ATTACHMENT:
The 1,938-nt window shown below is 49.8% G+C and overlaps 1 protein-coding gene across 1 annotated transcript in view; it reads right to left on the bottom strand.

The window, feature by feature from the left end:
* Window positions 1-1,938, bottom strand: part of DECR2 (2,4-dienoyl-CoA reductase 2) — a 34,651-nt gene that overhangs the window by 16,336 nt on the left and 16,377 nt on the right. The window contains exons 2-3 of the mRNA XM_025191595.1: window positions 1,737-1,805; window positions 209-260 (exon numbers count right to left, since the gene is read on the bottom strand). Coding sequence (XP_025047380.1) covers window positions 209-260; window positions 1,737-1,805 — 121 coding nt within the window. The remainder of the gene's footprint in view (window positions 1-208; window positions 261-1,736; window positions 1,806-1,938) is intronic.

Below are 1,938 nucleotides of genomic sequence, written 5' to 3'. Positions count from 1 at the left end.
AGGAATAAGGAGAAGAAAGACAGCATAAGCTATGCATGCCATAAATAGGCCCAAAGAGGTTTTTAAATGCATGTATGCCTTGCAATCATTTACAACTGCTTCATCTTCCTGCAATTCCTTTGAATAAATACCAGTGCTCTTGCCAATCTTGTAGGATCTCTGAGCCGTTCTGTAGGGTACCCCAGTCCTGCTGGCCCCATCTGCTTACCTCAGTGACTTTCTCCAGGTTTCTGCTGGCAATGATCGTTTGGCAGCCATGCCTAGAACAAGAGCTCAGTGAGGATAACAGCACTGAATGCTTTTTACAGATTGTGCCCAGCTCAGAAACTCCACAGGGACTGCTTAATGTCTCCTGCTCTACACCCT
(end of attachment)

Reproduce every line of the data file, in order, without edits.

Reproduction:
The 1,938-nt window shown below is 49.8% G+C and overlaps 1 protein-coding gene across 1 annotated transcript in view; it reads right to left on the bottom strand.

The window, feature by feature from the left end:
* Window positions 1-1,938, bottom strand: part of DECR2 (2,4-dienoyl-CoA reductase 2) — a 34,651-nt gene that overhangs the window by 16,336 nt on the left and 16,377 nt on the right. The window contains exons 2-3 of the mRNA XM_025191595.1: window positions 1,737-1,805; window positions 209-260 (exon numbers count right to left, since the gene is read on the bottom strand). Coding sequence (XP_025047380.1) covers window positions 209-260; window positions 1,737-1,805 — 121 coding nt within the window. The remainder of the gene's footprint in view (window positions 1-208; window positions 261-1,736; window positions 1,806-1,938) is intronic.

Below are 1,938 nucleotides of genomic sequence, written 5' to 3'. Positions count from 1 at the left end.
AGGAATAAGGAGAAGAAAGACAGCATAAGCTATGCATGCCATAAATAGGCCCAAAGAGGTTTTTAAATGCATGTATGCCTTGCAATCATTTACAACTGCTTCATCTTCCTGCAATTCCTTTGAATAAATACCAGTGCTCTTGCCAATCTTGTAGGATCTCTGAGCCGTTCTGTAGGGTACCCCAGTCCTGCTGGCCCCATCTGCTTACCTCAGTGACTTTCTCCAGGTTTCTGCTGGCAATGATCGTTTGGCAGCCATGCCTAGAACAAGAGCTCAGTGAGGATAACAGCACTGAATGCTTTTTACAGATTGTGCCCAGCTCAGAAACTCCACAGGGACTGCTTAATGTCTCCTGCTCTACACCCT